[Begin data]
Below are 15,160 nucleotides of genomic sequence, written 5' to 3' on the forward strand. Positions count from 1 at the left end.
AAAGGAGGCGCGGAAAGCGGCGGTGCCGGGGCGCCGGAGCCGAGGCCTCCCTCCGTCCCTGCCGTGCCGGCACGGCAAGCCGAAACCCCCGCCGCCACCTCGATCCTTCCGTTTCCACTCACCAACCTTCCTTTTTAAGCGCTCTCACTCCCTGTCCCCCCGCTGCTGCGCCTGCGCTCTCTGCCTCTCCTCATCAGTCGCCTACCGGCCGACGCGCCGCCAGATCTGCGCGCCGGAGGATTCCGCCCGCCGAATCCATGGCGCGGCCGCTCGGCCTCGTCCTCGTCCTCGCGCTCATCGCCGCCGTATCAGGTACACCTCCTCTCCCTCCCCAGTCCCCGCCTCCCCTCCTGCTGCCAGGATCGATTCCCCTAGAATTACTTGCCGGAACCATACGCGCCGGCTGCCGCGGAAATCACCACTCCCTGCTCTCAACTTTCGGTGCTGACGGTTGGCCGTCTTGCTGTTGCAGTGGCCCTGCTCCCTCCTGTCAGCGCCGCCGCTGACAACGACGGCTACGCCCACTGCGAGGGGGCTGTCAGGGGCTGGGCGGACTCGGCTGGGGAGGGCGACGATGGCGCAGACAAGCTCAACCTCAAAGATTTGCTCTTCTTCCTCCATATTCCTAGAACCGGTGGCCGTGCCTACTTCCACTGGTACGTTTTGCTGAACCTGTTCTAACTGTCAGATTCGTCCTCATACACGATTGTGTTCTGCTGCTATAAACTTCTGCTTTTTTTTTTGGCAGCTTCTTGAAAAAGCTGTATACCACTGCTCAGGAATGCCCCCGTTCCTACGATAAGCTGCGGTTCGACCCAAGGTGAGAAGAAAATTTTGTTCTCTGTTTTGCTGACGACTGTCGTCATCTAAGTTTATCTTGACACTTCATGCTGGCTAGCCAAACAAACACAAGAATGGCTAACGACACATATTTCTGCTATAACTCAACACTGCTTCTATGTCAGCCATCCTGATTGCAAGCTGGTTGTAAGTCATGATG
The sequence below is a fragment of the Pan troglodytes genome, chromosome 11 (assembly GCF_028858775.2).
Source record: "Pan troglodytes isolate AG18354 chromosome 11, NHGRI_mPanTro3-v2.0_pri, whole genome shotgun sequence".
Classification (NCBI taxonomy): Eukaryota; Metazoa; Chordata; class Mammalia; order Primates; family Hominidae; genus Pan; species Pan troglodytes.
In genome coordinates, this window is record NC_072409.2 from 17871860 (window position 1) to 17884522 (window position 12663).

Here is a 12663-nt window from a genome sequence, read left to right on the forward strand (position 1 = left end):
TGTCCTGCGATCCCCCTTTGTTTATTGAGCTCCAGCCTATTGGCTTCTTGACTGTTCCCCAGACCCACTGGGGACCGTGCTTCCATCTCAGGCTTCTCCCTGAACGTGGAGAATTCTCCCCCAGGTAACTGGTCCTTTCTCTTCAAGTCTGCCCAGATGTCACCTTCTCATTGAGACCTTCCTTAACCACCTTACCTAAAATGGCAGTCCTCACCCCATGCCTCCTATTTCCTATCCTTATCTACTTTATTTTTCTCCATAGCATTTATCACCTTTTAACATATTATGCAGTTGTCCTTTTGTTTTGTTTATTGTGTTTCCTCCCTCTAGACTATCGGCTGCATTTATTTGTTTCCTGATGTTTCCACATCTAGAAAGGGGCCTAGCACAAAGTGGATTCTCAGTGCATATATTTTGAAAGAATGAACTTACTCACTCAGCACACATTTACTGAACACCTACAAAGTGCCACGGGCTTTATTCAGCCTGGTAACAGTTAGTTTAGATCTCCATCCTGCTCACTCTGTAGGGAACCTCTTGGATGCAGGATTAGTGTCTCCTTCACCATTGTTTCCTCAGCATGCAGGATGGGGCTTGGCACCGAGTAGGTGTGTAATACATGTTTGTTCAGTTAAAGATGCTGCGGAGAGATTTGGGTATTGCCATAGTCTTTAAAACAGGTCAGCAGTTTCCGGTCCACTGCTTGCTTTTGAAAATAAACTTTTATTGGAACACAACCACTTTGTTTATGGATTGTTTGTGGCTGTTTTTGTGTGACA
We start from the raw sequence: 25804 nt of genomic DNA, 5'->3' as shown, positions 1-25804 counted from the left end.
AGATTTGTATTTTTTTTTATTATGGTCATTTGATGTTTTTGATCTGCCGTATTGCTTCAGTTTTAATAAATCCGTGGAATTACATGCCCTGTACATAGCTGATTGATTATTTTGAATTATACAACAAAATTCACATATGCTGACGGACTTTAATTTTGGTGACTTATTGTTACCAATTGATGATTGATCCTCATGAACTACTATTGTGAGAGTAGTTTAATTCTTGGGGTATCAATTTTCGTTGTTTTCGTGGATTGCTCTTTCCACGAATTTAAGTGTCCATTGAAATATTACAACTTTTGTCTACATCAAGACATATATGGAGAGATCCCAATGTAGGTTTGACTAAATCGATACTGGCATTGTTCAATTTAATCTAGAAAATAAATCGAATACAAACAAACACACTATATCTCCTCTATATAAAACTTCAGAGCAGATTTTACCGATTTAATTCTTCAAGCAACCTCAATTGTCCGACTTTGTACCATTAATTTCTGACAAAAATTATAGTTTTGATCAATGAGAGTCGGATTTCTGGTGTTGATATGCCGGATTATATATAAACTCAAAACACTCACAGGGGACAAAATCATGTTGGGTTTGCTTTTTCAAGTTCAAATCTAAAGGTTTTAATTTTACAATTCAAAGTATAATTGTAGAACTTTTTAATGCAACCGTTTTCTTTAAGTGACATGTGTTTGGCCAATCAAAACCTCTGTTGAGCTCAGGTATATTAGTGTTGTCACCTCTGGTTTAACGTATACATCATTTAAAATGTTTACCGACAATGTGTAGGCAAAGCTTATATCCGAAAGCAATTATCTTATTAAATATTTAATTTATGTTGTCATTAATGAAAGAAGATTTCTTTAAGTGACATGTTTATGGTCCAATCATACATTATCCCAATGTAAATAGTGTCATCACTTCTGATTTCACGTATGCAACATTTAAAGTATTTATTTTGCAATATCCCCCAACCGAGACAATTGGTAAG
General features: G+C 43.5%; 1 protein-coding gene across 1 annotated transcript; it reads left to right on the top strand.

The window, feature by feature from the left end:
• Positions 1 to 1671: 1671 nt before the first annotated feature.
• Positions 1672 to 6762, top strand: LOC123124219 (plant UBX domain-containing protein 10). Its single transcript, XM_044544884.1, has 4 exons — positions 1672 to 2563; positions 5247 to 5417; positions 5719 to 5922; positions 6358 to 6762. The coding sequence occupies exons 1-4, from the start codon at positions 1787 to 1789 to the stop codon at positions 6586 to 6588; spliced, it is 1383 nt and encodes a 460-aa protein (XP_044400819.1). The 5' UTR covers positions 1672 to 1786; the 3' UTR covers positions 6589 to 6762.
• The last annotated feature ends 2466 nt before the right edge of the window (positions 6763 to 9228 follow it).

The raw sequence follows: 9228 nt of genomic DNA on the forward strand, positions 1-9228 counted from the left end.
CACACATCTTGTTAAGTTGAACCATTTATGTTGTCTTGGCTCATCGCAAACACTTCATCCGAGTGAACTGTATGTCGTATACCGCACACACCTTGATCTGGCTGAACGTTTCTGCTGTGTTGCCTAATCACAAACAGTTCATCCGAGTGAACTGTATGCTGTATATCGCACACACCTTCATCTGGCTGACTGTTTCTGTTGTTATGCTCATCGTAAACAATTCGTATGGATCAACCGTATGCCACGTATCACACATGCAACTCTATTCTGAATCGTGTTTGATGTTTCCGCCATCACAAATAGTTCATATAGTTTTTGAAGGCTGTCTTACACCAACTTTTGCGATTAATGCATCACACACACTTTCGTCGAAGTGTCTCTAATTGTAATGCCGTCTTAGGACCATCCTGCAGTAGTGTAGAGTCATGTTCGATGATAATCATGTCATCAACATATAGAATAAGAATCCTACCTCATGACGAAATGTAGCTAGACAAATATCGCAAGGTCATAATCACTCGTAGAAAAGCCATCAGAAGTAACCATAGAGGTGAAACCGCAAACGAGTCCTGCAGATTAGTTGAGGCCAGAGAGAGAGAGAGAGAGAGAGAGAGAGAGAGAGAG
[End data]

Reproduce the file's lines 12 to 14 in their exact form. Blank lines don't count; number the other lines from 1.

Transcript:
The window, feature by feature from the left end:
• Positions 1 to 1671: 1671 nt before the first annotated feature.
• Positions 1672 to 6762, top strand: LOC123124219 (plant UBX domain-containing protein 10). Its single transcript, XM_044544884.1, has 4 exons — positions 1672 to 2563; positions 5247 to 5417; positions 5719 to 5922; positions 6358 to 6762. The coding sequence occupies exons 1-4, from the start codon at positions 1787 to 1789 to the stop codon at positions 6586 to 6588; spliced, it is 1383 nt and encodes a 460-aa protein (XP_044400819.1). The 5' UTR covers positions 1672 to 1786; the 3' UTR covers positions 6589 to 6762.